Years ago, I remember a printer describing how the total destruction of his shop by fire was the best thing that had ever happened to his business. However, it wasn’t about getting out from under a failing business model. It was about getting from under the bondage to legacy systems.

For years, he had continued to cobble together his workflow. He upgraded, added new printing capabilities, integrated new finishing options—all with the skill of the 1980s television character MacGyver. It worked...mostly. He certainly wasn’t as efficient or productive as he could have been. He saved money in the short term, but he was losing money in the long term. His ability to increase productivity and be more profitable was being held back by his ongoing “improvements,” which enabled incremental change but ultimately held him hostage to legacy systems.

When the fire ravaged his business, it was a godsend. With nothing left but ashes, he was able to start fresh. He was able to look at his needs and put together the best, most optimized workflow from start to finish.

Most printers aren’t going to have the luxury of starting from scratch like this, but have you ever thought about what that might look like if you did? What if you could do anything you wanted? No limitations. What presses would you buy? What DFEs would you use? What workflow would you would purchase to link it all together? What channels would you support? What MIS system would you invest in?

Don’t stop at technology. How about staffing? Would you hire differently? Would you create new positions? Eliminate positions? How about your building? Would you change the layout of the offices? The flow on the production floor? How about the location of the break room? Look at everything.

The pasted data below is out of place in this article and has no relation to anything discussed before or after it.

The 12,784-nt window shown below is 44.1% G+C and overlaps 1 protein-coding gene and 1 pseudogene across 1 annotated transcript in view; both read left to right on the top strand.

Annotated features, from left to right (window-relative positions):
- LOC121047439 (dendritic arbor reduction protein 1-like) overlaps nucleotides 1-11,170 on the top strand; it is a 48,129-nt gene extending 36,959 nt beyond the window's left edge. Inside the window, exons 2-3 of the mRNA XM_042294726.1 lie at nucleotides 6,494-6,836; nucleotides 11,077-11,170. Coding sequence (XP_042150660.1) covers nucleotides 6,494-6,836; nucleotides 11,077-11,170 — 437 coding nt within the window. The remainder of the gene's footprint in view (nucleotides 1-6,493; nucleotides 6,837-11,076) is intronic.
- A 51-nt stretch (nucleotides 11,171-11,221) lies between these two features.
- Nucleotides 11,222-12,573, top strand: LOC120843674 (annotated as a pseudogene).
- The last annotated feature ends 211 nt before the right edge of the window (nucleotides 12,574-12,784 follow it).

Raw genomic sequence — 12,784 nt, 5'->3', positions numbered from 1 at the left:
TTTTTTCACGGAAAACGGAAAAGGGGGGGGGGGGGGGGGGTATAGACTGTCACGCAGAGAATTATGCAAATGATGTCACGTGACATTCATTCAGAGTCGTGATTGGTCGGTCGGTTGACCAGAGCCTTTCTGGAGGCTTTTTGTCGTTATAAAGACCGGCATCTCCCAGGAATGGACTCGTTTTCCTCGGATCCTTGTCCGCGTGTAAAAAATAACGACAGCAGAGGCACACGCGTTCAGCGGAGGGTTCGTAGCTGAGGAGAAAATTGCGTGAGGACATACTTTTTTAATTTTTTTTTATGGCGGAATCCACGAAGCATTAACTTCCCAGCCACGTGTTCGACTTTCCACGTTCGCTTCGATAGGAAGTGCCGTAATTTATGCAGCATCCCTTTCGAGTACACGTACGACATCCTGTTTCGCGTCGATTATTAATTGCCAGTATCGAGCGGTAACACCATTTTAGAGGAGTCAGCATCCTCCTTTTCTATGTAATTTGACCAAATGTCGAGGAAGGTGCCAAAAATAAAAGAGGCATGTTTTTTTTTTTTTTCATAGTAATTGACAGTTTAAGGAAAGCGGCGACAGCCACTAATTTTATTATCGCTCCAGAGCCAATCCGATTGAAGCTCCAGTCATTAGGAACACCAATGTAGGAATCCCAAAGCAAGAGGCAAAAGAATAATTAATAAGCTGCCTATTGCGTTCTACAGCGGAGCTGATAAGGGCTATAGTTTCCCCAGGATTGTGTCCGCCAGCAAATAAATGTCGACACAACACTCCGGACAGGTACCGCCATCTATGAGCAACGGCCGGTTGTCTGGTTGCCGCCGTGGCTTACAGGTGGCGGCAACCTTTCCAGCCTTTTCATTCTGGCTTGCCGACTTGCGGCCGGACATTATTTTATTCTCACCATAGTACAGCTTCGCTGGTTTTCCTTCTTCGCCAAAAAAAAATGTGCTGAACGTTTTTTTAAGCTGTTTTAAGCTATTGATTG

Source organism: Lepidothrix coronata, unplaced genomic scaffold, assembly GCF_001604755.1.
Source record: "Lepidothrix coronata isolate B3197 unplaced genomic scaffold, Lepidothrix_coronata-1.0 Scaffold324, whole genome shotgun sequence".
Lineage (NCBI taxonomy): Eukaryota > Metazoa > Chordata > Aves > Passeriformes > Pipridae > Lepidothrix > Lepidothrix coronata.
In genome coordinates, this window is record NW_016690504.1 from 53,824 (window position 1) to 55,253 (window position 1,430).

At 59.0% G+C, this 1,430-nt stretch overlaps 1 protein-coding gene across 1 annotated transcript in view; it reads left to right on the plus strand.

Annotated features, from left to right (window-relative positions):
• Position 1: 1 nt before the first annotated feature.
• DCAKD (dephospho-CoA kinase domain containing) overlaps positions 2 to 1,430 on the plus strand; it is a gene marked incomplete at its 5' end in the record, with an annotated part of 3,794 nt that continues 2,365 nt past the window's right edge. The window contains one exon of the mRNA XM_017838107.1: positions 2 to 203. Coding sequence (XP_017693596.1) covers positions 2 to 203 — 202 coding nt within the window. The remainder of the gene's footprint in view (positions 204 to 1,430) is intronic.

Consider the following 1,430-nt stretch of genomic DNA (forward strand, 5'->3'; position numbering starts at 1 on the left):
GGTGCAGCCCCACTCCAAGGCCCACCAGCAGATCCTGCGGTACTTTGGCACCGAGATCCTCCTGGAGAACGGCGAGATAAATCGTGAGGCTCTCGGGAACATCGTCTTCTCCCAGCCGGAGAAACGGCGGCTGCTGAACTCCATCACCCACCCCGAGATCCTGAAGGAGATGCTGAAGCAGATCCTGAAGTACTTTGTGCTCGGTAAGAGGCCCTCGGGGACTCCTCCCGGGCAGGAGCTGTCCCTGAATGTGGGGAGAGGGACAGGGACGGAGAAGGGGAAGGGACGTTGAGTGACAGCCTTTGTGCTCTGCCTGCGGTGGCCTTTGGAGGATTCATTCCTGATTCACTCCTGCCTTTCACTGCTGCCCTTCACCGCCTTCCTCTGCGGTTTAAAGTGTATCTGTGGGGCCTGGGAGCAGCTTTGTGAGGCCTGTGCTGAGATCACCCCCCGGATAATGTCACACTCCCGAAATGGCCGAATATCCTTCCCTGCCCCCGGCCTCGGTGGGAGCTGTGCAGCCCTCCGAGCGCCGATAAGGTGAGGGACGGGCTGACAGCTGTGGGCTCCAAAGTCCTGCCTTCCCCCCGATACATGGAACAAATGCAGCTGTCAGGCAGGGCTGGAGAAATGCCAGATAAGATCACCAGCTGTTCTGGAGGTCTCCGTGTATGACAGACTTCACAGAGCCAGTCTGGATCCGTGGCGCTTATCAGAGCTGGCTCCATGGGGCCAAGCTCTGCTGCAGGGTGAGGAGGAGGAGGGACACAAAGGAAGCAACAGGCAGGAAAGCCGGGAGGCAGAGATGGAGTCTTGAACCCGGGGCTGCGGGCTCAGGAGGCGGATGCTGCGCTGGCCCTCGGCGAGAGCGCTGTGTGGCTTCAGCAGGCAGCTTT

My husband recently changed jobs, and one of the critical issues at his new organization was the layout of the administrative offices. It just didn’t work for the needs of the growing nonprofit. In addition, new needs were arising that didn’t exist at the time the building was constructed.

He started tackling the project by doing a needs assessment. He stalked to every stakeholder in the organization. He took them with him on tours of the building and the grounds. They talked through the issues, the existing layouts, and brainstormed ideal scenarios.

After gathering a wealth of ideas and exploring all of the options, he made a shocking suggestion. Don’t renovate the existing structure at all. Instead, move the administrative offices out of the building altogether into the old, historic farmhouse just down the hill. The layout was already perfect, the environment was warm and welcoming, and the existing administrative building could be converted into something the organization desperately needed: more storage space and landing pads for the hordes of volunteers that used it. As a bonus, the cost of converting both structures into their new uses would be less than trying to force-fit the existing structure to the organization’s current needs.

What if you walked through the same exercise in your print shop? You may know the challenges your shop is facing, but have you ever thought about the ideal scenario? If there were no constraints whatsoever? What would your shop look like? How would it be different than it is now? Involve your employees in the exercise. Walk through the your building with them, looking at everything from offices to production engines, and ask, if given an unlimited budget, what they would do differently. Imagine what you might learn!

By brainstorming what you could do without constraints, you might discover that there are things you can do within them. You might see things in entirely new ways and discover options you hadn’t thought of before. You may discover opportunities to radically improve aspects of your business that you might not have realized were possible.

You can’t burn down your house, but you can imagine what might happen if you did.